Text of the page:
I think it was already discussed many times that FS in Russia is organized quite differently. The athletes who are considered promising get a kind of athletic scholarship, they don't pay for coaching. Same for those who have already established themselves as national team-worthy. Others usually have to pay more or less same way as the US or Canadian skaters. In this system, it's kind of natural that the athletes who don't pay for coaching are expected to share some part of their prize money with their coaches.
 

nussnacker

one and only
Record Breaker
Joined
Mar 16, 2019
Brain talked about 100$ per hour rate almost 10 years ago. Sure it’s different now.
Not that I care how much his students pay him, just wanted to make a correction.
And all of that’s off topic anyways.
 

colormyworld240

Medalist
Joined
Dec 9, 2017
While true the government doesn’t pay him anything and a salary of $208000 before taxes, likely closer to $150000 after taxes is not huge for a Canadian salary.

:eek:topic: I'm not sure where you even get this from. As a Canadian, 150k USD so ~200k CAD is huge for a Canadian salary after tax. The average income is 50k, with the top 5% making 180k (CAD) before tax. Everyone I went to school with who has an undergrad, masters, and PhD or some kind of professional degree don't make that much. I don't even know anyone personally who makes that much even before taxes. I've heard wages are much higher in the states, maybe that's true or maybe it's not. But that salary is certainly not attainable for most of the very educated Canadians.

As for whether $100 USD is a lot for lessons, I would say it is more than what the average family can support for their child. Things like music and dance lessons are on average $40 CAD/h. With more known teachers, the prices are higher. But if it's your passion, there are other ways to support yourselves and many teenagers get part-time jobs to help out.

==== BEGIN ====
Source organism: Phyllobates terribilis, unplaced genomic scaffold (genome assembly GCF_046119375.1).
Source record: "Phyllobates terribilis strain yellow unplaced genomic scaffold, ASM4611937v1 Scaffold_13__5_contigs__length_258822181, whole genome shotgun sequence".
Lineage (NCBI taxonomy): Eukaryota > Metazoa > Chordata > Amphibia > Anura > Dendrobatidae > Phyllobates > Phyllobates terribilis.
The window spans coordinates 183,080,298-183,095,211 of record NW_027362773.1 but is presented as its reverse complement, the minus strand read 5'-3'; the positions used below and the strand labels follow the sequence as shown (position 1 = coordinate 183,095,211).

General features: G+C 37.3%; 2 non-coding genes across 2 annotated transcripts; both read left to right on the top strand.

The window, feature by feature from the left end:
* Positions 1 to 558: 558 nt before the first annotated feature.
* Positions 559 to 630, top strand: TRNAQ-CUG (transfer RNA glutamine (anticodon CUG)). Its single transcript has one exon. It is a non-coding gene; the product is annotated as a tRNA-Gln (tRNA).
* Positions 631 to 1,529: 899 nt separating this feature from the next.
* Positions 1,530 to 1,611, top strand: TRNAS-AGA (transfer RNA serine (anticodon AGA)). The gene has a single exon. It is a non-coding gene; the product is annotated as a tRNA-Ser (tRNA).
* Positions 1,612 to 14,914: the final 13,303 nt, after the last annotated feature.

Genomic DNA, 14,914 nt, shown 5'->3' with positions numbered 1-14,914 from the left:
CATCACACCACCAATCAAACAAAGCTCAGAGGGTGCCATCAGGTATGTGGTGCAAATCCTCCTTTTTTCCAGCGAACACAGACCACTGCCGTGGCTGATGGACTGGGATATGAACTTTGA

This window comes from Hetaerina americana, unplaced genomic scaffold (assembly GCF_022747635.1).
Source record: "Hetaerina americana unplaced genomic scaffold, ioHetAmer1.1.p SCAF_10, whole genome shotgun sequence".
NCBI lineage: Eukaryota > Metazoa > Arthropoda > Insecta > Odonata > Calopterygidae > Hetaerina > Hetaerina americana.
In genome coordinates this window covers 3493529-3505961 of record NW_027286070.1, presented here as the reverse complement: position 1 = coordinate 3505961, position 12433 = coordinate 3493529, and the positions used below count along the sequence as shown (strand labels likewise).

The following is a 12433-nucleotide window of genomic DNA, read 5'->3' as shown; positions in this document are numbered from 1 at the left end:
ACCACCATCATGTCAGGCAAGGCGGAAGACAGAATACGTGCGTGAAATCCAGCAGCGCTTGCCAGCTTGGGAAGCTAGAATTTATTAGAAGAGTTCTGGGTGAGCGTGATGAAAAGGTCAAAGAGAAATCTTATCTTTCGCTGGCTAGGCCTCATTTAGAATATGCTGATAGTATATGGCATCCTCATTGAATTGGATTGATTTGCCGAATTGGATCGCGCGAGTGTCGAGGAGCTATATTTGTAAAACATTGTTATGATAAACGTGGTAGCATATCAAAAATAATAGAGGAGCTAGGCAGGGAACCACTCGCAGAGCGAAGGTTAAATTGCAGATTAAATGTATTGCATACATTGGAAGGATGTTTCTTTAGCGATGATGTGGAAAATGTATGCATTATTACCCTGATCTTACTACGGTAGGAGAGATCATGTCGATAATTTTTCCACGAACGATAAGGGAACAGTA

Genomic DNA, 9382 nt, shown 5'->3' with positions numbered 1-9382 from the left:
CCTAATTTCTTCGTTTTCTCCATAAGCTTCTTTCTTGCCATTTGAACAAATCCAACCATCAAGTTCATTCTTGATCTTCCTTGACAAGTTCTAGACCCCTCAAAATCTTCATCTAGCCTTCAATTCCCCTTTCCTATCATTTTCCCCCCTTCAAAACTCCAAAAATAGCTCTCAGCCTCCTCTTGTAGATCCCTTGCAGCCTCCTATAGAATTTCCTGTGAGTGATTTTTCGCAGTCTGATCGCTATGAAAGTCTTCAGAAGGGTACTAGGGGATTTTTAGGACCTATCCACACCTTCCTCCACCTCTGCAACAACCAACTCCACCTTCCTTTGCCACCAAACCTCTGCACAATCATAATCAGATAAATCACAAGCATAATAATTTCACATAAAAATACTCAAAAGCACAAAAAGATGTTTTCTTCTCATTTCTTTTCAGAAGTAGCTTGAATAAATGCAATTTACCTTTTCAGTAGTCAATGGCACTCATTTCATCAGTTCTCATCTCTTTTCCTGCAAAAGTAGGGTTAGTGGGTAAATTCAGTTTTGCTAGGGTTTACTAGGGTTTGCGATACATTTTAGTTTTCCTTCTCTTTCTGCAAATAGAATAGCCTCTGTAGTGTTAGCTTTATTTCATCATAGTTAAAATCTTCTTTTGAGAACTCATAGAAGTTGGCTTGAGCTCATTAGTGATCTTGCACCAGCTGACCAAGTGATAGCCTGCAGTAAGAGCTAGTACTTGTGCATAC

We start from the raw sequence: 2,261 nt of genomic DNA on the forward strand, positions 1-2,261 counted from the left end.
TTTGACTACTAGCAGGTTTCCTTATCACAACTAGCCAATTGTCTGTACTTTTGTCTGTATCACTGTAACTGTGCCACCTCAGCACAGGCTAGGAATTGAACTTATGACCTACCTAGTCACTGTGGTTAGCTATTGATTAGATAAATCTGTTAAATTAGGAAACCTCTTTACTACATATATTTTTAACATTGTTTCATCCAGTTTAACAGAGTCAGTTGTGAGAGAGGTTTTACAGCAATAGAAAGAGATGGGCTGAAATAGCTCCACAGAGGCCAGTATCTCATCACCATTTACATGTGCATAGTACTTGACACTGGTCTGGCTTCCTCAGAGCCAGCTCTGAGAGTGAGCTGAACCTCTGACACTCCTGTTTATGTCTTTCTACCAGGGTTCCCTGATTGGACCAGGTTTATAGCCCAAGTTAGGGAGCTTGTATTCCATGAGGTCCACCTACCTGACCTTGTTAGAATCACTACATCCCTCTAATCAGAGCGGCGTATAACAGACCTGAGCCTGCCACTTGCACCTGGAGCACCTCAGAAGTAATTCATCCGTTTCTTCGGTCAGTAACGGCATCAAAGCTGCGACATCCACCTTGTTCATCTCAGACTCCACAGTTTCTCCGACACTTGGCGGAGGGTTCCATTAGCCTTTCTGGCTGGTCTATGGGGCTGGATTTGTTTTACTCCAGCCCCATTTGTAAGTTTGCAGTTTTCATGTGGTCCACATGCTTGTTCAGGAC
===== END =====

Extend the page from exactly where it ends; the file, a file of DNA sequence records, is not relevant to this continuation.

That being said, it is a coaches' right to decide what price they charge for their services. There's nothing wrong with a high price tag; no one is forcing an athlete to pay that much. If an athlete wants a particular coach, it's not unfair that they have to pay the price, however much it is. At least in non state-funded sports, I'm not sure how it works in funded ones.
 

Ziotic

Medalist
Joined
Dec 23, 2016
:eek:topic: I'm not sure where you even get this from. As a Canadian, 150k USD so ~200k CAD is huge for a Canadian salary after tax. The average income is 50k, with the top 5% making 180k (CAD) before tax. Everyone I went to school with who has an undergrad, masters, and PhD or some kind of professional degree don't make that much. I don't even know anyone personally who makes that much even before taxes. I've heard wages are much higher in the states, maybe that's true or maybe it's not. But that salary is certainly not attainable for most of the very educated Canadians.